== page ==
Australians sceptical about innovation: report

Posted on 09 Apr 2024

By Greg Thom, journalist, Institute of Community Directors Australia

AI trust scepticism innovation

A new study has revealed that Australians are deeply distrustful of the introduction of new technologies such as artificial intelligence.

The 2024 Edelman Trust Barometer found there is widespread scepticism of the ability of key institutions to manage innovation, a mindset which could threaten the acceptance and adoption of emerging technologies.

While trust in charities and not-for-profits remains high, the findings come as the sector moves rapidly to embrace AI.

An annual study by the technology-focused social enterprise Infoxchange released in November that revealed one in four NFP and charity organisations are already using AI in their operations.

Data contained in the latest Digital Technology in the Not-for-Profit Sector report confirmed organisations were moving quickly to embrace new technology tools such as machine learning and AI, lured by the promise of increased productivity in a resource constrained sector.

The Infoxchange report predicted two-thirds of sector organisations would adopt AI solutions within the year.

However, the Edelman trust report – subtitled Innovation in Peril – found widespread distrust in the community at large of how the introduction of new technology is managed, in a time of rapid transformation and macroeconomic and geopolitical instability.

The global report, which examined trust across business, government, non-government organisations and media, revealed:

  • Australia is the second most likely nation in the world (behind the United States) to believe innovation is poorly managed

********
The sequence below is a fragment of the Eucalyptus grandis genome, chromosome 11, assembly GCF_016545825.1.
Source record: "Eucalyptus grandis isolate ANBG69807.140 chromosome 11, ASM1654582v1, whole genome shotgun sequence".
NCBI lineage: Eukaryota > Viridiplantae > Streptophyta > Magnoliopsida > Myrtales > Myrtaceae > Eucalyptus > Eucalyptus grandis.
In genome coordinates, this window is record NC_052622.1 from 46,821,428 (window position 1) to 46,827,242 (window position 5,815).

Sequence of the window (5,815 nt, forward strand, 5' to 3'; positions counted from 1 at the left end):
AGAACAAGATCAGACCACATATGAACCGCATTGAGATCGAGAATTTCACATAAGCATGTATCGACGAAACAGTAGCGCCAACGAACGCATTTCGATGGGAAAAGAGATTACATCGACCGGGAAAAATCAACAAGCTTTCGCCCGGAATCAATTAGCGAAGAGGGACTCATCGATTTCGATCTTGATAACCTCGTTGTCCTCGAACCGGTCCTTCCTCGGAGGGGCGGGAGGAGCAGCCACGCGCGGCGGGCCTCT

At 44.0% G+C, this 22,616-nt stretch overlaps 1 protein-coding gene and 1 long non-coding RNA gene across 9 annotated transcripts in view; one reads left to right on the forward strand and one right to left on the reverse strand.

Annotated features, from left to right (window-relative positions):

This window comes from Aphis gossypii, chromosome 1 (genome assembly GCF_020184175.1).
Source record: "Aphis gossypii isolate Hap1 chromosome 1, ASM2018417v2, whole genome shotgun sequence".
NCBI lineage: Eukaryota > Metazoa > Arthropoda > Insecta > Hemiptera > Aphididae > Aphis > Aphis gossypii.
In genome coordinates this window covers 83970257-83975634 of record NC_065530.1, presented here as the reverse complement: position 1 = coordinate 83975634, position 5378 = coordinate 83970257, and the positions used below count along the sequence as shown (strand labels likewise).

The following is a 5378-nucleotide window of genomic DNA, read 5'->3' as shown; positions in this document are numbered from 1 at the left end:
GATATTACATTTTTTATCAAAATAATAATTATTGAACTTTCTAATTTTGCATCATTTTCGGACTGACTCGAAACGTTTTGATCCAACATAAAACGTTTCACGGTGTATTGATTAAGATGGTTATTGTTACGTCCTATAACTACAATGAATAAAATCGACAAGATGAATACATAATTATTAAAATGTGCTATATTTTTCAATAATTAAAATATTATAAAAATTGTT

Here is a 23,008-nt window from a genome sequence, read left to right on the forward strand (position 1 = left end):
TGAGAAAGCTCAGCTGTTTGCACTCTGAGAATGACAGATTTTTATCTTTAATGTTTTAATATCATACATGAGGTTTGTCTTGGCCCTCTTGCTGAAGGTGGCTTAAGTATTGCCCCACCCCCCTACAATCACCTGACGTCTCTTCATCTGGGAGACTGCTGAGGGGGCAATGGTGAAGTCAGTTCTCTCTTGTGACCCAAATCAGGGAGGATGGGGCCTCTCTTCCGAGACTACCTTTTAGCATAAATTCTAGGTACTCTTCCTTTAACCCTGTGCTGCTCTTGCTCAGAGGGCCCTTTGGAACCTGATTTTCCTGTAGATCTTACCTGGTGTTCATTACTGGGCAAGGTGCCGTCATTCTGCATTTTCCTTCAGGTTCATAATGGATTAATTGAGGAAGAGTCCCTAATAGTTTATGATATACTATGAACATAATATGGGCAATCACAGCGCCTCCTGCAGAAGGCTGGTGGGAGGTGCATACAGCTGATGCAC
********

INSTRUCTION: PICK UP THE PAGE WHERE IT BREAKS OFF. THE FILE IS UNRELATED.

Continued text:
• more than 73% of Australians who hold the above view believe society is changing too quickly and that the change is happening in ways that will not benefit people such as them
  • a strong link between how innovation is managed and the likelihood of it being accepted and adopted
  • that a narrow window of opportunity remains to restore faith in innovation in Australia, but leaders must move quickly or risk a further slide in the public’s confidence in the pace and impact of technological change

The report found that when Australians were quizzed on their views on innovation, 53% rejected artificial intelligence and just 15% who said they embraced it.

Furthermore, 16% of Australians rejected green energy as a form of innovation, 35% were in favour of gene-based medicine and 57% supported GMO foods.

Edelman innovation trust graphic
“Currently, many Australians feel that innovation is being mismanaged and tech is leaving them behind, which is in turn exacerbating divisions already prevalent in society.”
Edelman Australia CEO Tom Robinson.

Edelman Australia CEO Tom Robinson said there was much work to do to earn the trust of Australians when it comes to the introduction of new technology.

“Currently, many Australians feel that innovation is being mismanaged and tech is leaving them behind, which is in turn exacerbating divisions already prevalent in society,” he said.

“This year’s Trust Barometer has shown that, to build trust in our institutions and their leaders in Australia, we need to work together in partnership, and be open to new, transparent models of communication.”

Mr Robinson said Australians wanted a forum in which to raise their concerns.

“They want information about new technologies and innovations which is balanced, and which addresses those concerns in a real way.”

Sector hungry for data

Data management and artificial intelligence continue to be hot topics in the NFP and charity sector in Australia.